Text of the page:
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CSON’s Vessey Developing Screening Tool for Bullying

10/01/15
Judith Vessey
Connell School of Nursing Leila Holden Carroll Professor Judith Vessey (left) with one of the project’s co-researchers, Rachel DiFazio, MS ’96, PhD ’13, a pediatric nurse practitioner and nurse scientist at Boston Children’s Hospital. (Photo by Lee Pellegrini)

By Kathleen Sullivan | Staff Writer

Published: Oct. 1, 2015

Every year in the United States, 20 to 28 percent of middle school students are victims of bullying. Despite the positive impact of school programs and public awareness campaigns, youth bullying remains a serious public health problem, according to Connell School of Nursing Professor Judith Vessey, a leading expert on bullying.

“Bullied children often experience a wide-range of psychosocial, academic and physical problems,” said Vessey, who holds the Leila Holden Carroll Chair in the Connell School. “And evidence shows that being bullied as a youth contributes to poorer life outcomes throughout adulthood. Yet there has been no standard requiring routine health care screening for bullying for kids.” 

More than 90 percent of middle school youths make at least one visit to a health care provider annually, and Vesey says these encounters represent millions of missed opportunities for the early identification and intervention with those exposed to bullying, because health care providers do not routinely ask their young patients about bullying.

Vessey is looking to change that. With funding from the National Institutes of Health/Eunice Kennedy Shriver Institute of Child Health and Human Development, she and her research team are conducting a two-year study to create a bullying screening tool that can be used by health care providers with middle school youths. 

“There is a critical need for health care providers to begin taking an active, systematic role in screening for youth bullying as they do for other common youth health concerns,” said Vessey.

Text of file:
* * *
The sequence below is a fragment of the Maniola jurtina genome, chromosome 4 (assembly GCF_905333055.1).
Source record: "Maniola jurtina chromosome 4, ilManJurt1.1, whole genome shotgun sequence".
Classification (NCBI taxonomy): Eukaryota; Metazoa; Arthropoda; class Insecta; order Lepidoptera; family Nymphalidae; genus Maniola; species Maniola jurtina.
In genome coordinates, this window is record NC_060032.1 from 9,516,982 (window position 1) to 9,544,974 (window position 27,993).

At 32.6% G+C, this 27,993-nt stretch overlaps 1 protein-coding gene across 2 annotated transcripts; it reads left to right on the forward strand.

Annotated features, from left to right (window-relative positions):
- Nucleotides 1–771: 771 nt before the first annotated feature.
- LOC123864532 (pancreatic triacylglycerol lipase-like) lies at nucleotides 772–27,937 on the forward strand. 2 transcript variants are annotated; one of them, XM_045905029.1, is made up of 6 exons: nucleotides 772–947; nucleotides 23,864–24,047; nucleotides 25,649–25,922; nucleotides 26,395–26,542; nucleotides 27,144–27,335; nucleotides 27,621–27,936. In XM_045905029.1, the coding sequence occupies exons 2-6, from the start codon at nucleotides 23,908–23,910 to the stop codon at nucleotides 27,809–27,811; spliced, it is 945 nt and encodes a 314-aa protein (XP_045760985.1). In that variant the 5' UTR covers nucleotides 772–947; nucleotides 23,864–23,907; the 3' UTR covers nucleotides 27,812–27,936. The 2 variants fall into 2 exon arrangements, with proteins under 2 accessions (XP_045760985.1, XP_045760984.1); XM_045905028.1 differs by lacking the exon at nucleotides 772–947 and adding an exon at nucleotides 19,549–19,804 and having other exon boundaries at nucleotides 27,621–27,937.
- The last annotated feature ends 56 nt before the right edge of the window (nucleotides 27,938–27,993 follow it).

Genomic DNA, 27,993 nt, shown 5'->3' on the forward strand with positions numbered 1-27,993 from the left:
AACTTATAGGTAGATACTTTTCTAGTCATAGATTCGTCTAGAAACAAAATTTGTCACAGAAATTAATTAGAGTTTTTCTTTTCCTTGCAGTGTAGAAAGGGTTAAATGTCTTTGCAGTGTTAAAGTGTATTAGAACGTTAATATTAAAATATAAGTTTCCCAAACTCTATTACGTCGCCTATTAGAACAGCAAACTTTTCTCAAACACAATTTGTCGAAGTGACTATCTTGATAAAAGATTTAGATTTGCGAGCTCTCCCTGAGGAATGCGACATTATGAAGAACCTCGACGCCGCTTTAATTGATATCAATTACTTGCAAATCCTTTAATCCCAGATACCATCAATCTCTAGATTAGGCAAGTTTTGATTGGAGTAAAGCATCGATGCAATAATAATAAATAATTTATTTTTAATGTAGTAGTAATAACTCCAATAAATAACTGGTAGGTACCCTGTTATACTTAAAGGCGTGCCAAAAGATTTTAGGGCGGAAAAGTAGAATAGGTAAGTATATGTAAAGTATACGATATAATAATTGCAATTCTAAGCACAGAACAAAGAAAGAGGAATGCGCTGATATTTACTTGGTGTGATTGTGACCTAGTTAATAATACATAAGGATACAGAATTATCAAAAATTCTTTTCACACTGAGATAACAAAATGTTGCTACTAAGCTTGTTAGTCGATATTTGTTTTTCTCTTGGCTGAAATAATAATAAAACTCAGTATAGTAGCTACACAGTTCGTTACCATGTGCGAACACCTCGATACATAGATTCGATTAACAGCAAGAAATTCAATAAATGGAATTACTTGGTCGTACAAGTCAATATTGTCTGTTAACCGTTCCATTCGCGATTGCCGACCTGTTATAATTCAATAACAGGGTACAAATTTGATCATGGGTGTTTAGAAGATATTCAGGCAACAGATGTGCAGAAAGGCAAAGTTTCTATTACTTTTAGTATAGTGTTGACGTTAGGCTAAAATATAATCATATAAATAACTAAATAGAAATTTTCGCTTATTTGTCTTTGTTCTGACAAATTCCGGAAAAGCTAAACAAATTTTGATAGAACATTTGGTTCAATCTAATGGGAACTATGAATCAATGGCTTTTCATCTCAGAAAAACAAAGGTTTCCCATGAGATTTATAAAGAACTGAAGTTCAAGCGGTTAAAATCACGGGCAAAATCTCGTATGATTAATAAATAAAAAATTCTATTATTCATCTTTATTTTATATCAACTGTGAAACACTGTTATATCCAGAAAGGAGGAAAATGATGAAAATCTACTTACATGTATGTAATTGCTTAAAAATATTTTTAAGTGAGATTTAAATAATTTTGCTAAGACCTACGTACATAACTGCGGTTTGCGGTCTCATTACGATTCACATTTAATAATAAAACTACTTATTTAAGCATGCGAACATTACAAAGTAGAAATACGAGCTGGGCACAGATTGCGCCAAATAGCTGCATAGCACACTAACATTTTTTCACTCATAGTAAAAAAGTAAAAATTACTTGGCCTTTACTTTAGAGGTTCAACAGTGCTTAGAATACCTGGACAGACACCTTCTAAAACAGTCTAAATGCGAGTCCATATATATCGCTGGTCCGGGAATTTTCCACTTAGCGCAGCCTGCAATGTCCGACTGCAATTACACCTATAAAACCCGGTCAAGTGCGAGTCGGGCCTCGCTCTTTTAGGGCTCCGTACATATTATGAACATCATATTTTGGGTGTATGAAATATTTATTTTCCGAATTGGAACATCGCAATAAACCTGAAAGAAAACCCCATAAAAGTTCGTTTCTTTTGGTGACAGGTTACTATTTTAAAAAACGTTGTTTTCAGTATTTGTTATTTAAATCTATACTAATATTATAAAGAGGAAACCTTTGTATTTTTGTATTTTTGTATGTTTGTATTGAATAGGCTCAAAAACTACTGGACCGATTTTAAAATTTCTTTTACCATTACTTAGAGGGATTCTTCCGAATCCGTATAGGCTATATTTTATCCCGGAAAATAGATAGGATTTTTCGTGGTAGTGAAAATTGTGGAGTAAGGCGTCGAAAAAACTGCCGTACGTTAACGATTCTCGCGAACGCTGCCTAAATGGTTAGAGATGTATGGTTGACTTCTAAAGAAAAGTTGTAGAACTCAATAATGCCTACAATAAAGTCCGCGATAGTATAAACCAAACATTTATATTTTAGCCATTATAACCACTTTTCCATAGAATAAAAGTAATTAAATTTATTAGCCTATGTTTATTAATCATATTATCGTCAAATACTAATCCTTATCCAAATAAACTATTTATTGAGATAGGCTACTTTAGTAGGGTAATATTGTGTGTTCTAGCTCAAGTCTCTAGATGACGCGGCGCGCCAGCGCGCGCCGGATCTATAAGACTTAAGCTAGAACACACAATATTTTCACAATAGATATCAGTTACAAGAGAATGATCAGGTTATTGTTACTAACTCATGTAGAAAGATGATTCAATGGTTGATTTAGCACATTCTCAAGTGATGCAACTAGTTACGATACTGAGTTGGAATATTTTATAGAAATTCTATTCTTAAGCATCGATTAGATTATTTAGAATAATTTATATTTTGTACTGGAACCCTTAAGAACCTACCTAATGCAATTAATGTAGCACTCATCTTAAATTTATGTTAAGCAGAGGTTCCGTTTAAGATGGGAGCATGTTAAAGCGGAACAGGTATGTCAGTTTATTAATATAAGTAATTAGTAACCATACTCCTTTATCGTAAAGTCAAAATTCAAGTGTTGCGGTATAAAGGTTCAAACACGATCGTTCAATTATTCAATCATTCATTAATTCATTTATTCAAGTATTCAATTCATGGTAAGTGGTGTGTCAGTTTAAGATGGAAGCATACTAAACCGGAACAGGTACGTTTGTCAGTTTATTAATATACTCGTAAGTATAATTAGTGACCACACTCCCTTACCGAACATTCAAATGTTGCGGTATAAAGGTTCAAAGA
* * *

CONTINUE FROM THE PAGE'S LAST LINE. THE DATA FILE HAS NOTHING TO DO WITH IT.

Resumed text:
She points out that the majority of interventions designed to identify and reduce bullying are school-based. In fact, in the last 15 years since bullying emerged as a serious public health issue, 49 states in the US have passed legislation or official policy for handling bullying. Schools have been mandated to have bullying prevention policies in place. Yet, says Vessey, research has shown that while these changes have made some difference in school culture, “we have not made significant progress in reducing the incidence of bullying.” 

Vessey cites several reasons why school-based efforts have not been as robust as advocates had hoped: advances in technology that have moved bullying off of school property – limiting school administrators’ jurisdiction – and under parents’ radar; uneven distribution of resources for schools, where one district might have multiple social workers and psychologists on staff and another district does not even have a school nurse; school personnel’s difficulty in making mental health referrals. 

Vessey contends that primary care offices and emergency departments are ideal settings for identifying bullied youth. In the ER, a doctor or nurse may see a young patient with a broken bone. They ask the youngster how it happened and the child responds, “I was running.” The response typically is “Be careful next time.” Vessey says, maybe the question should be “Why were you running?” 

Likewise, adds Vessey, a patient complaining of a stomachache might have a virus, or might be anxious about going to school because he or she is being bullied. 

The project’s co-researchers are Boston College alumnae, Tania Strout, PhD ’11, director of research in the Department of Emergency Medicine at Maine Medical Center and Rachel DiFazio, MS ’96, PhD ’13, pediatric nurse practitioner and nurse scientist at Boston Children’s Hospital. Lynch School of Education Professor Larry Ludlow is a project consultant.

The study is being conducted at Boston’s Children’s Hospital and Maine Medical Center. In the initial phase of the study, the researchers will conduct focus groups with children aged 10-15, and then survey educators, social workers and health care providers about bullying. The researchers will develop a pool of questions and create a self-reporting tool that will be tested among subjects at the two medical facilities. From that research, the team will develop a final screening tool of core questions to help health care providers identify patients who may be in need of intervention.

“My dream is that we mandate screening for bullying,” said Vessey. “But before we can do that, we need a brief, valid tool that can be used in busy clinic settings. I’m really excited about this. I think it can really make a difference.”